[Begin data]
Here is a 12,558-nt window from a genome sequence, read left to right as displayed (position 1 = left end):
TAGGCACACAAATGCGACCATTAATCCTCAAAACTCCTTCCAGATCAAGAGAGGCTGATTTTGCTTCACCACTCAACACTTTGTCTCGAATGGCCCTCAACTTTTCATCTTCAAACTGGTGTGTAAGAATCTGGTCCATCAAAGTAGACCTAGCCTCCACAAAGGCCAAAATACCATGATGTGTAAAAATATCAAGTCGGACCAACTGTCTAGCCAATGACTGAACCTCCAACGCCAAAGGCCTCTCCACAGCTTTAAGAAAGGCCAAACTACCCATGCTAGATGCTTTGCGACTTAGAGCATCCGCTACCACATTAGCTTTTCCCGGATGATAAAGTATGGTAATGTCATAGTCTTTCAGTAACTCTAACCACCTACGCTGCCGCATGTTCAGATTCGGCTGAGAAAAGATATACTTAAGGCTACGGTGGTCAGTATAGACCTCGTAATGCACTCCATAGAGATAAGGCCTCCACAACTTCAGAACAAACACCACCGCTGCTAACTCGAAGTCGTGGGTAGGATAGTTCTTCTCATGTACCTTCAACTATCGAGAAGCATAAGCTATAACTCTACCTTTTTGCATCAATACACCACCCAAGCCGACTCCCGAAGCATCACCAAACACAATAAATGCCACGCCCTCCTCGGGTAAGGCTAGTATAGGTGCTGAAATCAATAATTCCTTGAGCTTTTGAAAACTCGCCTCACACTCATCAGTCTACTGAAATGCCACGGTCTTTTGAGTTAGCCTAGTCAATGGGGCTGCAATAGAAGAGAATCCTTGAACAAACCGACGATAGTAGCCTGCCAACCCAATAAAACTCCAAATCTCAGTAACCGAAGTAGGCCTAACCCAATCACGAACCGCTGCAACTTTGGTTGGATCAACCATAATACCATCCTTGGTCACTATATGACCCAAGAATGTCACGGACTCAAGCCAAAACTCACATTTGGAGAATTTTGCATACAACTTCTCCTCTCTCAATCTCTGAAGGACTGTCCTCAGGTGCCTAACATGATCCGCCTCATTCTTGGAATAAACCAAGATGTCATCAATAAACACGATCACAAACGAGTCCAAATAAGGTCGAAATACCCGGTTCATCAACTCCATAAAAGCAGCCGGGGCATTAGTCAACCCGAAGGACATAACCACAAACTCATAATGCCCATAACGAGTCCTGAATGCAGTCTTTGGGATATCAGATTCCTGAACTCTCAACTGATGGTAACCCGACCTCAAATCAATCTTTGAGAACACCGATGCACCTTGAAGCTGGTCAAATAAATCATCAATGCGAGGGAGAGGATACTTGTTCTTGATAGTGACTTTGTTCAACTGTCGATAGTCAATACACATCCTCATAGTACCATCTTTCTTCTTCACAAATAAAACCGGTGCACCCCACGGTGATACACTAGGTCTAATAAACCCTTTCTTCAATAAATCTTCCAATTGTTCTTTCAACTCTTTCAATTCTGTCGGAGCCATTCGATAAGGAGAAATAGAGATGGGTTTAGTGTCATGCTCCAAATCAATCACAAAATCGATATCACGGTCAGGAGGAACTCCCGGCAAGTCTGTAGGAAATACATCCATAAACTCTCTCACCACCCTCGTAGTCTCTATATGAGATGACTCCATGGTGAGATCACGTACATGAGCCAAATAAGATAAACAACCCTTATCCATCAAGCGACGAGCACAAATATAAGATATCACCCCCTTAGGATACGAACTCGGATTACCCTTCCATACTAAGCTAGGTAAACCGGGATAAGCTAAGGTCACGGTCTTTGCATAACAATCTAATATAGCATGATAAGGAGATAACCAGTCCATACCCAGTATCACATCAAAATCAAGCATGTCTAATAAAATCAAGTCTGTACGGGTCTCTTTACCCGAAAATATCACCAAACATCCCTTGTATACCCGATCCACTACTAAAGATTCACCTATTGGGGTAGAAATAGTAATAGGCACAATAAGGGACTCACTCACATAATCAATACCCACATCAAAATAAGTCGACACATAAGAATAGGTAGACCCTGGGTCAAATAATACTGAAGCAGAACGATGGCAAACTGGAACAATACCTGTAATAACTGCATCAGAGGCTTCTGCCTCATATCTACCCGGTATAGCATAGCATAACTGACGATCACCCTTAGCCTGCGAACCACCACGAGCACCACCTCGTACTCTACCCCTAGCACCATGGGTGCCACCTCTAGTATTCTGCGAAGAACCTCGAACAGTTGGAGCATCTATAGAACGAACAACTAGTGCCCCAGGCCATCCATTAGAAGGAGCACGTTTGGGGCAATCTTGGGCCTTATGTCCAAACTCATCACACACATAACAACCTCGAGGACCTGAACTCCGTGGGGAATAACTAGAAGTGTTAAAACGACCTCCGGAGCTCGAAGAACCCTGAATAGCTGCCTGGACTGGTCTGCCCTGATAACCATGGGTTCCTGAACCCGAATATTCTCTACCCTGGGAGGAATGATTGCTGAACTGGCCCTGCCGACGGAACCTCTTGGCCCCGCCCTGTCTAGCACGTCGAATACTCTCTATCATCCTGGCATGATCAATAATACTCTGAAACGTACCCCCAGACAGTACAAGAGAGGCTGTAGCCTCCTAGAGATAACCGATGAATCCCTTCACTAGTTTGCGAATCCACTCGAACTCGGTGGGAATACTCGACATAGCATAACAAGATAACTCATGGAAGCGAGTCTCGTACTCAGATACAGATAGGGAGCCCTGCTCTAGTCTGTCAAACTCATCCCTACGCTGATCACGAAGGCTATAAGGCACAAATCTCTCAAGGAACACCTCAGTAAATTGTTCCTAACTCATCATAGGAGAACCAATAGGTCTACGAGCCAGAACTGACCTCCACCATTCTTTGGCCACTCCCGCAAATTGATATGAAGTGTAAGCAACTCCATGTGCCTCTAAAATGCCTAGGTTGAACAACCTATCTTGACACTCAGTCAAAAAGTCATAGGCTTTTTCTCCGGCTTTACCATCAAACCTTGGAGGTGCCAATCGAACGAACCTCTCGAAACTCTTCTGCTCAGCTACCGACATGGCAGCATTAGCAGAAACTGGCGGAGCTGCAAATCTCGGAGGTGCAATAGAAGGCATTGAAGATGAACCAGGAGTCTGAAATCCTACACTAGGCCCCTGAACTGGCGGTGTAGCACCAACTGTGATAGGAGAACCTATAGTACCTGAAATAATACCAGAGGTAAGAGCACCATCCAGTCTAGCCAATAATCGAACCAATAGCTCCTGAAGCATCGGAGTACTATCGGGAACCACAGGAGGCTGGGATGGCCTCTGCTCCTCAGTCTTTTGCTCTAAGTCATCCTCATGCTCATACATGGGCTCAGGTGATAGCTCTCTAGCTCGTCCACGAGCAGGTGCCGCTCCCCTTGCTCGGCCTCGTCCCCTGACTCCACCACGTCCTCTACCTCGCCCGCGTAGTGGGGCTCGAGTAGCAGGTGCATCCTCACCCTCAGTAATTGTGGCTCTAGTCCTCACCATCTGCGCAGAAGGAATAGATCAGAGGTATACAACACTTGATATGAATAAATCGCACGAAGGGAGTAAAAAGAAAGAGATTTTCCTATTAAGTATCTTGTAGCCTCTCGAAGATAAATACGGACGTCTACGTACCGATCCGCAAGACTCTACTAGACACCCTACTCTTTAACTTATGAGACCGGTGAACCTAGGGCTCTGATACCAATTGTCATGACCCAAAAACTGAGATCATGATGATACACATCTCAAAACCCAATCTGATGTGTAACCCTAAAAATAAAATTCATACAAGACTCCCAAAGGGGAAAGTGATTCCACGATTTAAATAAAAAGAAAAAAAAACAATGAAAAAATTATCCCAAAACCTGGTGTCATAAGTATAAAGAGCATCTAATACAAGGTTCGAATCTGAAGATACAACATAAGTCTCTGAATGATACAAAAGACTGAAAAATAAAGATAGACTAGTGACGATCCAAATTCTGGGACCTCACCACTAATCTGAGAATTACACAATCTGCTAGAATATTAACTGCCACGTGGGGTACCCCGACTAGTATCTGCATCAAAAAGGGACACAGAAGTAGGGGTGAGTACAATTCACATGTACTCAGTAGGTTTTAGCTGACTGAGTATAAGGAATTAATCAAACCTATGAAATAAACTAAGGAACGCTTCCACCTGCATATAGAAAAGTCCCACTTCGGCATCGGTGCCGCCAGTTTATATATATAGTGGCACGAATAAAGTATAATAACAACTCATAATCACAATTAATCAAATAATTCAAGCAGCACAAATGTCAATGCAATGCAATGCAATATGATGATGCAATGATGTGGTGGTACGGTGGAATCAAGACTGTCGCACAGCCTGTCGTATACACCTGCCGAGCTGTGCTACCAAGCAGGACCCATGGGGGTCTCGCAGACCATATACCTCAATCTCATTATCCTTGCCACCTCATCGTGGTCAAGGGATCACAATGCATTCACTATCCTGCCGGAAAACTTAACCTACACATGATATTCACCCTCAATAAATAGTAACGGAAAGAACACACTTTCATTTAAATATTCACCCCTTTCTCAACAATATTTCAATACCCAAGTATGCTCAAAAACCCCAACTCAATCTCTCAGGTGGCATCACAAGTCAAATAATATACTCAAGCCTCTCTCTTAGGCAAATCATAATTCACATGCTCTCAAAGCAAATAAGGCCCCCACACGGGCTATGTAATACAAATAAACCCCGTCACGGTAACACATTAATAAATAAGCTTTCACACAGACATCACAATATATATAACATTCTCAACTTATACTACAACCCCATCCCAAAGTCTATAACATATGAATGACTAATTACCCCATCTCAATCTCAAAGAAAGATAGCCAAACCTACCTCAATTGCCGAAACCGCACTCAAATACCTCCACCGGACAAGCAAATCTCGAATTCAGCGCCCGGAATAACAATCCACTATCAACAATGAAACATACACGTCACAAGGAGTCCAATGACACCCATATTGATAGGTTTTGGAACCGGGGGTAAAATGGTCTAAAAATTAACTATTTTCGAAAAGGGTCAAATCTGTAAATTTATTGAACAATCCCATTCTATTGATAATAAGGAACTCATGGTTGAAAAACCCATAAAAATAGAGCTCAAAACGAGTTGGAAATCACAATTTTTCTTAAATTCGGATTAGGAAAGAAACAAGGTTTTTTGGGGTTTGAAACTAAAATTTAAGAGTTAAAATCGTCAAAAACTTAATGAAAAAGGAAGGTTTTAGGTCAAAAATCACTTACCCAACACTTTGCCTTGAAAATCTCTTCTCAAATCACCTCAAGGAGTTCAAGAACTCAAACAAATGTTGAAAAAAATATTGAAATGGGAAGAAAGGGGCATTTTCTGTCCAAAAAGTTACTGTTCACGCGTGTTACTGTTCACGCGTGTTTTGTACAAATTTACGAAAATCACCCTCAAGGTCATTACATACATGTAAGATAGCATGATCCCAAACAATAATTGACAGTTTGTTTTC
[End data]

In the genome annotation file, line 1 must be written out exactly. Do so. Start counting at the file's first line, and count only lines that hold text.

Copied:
Here is a 12,558-nt window from a genome sequence, read left to right as displayed (position 1 = left end):